6. #6
    Join Date
    Jan 2013
    Location
    PA
    Posts
    2,942
    Quote Originally Posted by Falcon View Post
    I had a similar experience in advanced flight training in Altus, OK in an AT-17 (Cessna UC-78)

    Gear wouldn't lower. However, knowing that the lower parts of the wheels extended several inches below the engine nacells, I kept clicking

    the prop feathering switches until the props were horizontal and landed. I had already established a very long approach so I could do a dead-stick
    landing. All turned out well; nary a scratch on that old "Bamboo Bomber"

    I really enjoy listening to the stories told by pilots that flew some of these old crates during the wars. Doing a dead-stick landing and walking away from it is a true art, in my book. It is sort of like a glider landing without any power available. I have heard from other pilots that have performed this maneuver. I once did something very similar in a simulator, but as most pilots will tell anyone that will listen, doing a maneuver in a simulator and doing one in real time is not quite the same. The stress level rises in real time when no mistake is acceptable, otherwise, the pilot may hit the ground and not in a good way. My landing in the simulator was using just the APU, which is better than no power at all.
    "SEMPER FI"

  7. #7
    Join Date
    Jan 2013
    Location
    PA
    Posts
    2,942
    Quote Originally Posted by Ruth n Jersey View Post
    Great stories.The hubby and I just finished watching Sully the movie about the captain that landed his plane in the Hudson river.what is your take on the movie.did he make wise decisions in your mind?
    Absolutely!!

    Sully is definitely a hero. I also watched this movie and it sort of irritated me when the folks at the NTSB did not believe him when he was trying to convince them that he had no engine power. The dog-gone ACARS report almost cost him his career, but the data on the FDR showed that he was being truthful. Like most people will tell you, the truth will always prevail. (Well, almost always.) He actually wrote a piece for the pilot's union magazine, ALPA, which spoke about making water landings long before he had to perform one.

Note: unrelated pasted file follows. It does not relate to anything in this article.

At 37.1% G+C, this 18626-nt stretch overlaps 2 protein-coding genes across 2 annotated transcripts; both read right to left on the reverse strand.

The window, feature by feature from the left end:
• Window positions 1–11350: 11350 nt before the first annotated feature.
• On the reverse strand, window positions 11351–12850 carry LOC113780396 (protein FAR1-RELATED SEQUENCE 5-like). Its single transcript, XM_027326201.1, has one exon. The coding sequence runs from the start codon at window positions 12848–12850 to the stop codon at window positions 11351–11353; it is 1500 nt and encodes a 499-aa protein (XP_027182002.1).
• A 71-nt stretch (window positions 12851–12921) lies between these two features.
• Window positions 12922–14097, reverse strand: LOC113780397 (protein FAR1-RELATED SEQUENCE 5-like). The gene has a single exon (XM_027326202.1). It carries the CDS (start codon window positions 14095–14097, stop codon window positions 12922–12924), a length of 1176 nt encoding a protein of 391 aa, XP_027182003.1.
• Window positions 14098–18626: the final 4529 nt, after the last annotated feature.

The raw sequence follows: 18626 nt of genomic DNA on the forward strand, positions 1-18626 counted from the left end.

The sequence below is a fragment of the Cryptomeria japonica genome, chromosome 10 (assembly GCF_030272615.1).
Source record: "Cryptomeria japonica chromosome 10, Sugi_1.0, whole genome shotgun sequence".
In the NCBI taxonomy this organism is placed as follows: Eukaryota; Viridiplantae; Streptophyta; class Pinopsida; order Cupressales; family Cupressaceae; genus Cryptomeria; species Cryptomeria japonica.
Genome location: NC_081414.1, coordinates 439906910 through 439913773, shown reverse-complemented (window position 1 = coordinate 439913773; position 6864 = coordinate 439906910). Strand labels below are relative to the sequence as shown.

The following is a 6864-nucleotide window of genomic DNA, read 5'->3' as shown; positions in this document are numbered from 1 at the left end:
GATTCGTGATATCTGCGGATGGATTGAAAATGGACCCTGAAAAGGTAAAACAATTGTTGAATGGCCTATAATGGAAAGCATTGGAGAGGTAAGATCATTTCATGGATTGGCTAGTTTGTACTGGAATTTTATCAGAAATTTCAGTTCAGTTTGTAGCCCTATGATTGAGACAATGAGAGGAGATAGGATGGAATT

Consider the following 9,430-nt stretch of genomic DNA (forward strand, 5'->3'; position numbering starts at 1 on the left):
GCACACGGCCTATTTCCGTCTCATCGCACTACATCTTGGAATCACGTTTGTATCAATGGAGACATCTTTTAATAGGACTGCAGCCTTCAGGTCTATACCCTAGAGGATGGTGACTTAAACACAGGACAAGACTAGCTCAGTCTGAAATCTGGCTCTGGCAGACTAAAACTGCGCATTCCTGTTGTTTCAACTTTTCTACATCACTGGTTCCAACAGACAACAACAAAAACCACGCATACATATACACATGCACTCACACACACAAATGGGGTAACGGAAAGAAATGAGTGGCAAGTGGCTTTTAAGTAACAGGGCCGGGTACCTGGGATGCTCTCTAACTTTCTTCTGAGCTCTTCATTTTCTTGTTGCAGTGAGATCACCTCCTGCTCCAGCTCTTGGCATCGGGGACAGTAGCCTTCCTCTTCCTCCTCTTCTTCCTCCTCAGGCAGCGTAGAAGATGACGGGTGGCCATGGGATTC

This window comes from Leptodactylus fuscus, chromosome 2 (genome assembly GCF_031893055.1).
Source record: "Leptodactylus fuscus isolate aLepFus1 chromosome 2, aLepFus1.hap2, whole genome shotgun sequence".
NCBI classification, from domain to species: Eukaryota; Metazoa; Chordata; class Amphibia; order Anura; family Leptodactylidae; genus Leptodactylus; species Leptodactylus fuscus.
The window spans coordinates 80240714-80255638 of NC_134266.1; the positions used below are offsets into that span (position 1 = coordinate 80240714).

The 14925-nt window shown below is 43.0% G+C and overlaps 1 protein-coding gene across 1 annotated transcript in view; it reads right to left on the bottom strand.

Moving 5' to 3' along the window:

One important thing to keep in mind is that he was fortunate to be able to perform his water landing on a river and not on the ocean where waves and rough seas can make a 180 degrees difference. However, nonetheless, I really applauded Sully for pulling it off and if you noticed his calmness, most people will say that, "I bet he was crapping in his pants." I would have to disagree. A pilot cannot lose control of his emotions and still perform his duties in any situation, especially an emergency situation where one little mistake could have caused the plane to tumble or flip and all would have been lost. Congratulations, Captain Sullenberger.
    "SEMPER FI"

  8. #8
    Join Date
    Jan 2013
    Location
    PA
    Posts
    2,942
    Quote Originally Posted by Pappy View Post
    I enjoy your flying stories, oldman.
    Pappy: I still remember your post to my post regarding pilots at United were directed to wear their cap and coat while in the terminal and I think that I was complaining about having to do it, if I was just wanting to run inside and get a Starbucks, you had said that you thought it made us look more professional (than the pilots who did not).

    I had read my wife your post and she agreed. I asked her why she never mentioned that before and she said that the subject just never came up. Maybe someday I will post my picture. I am a little shy about posting any pictures of myself on any website for personal reasons, but maybe someday I will ignore my rule and just do it.

    Anyway, just like Falcon, I have a lot of really good stories, at least for anyone that likes to read about what goes on during flights, both in the cockpit and in the coach. I flew a lot of non stops from Washington, D.C., Miami and New York to LA and San Francisco, so I was fortunate enough to have met a lot of famous celebs, athletes and politicians. Not that I am starry-eyed, but those people live completely different lives than most of us "average Joes." They have some really great stories to tell and if I had the time or opportunity to meet with them, they would sometime share a few.

    Hope to see you on-board soon.
    "SEMPER FI"

  9. #9
    Join Date
    Mar 2012
    Location
    USA
    Posts
    30,269
    Glad you thought to troubleshoot Oldman, and the circuit breaker did the trick, you must have been in many precarious situations. I don't like flying but I have to say if all pilots were like you, it would be more comforting.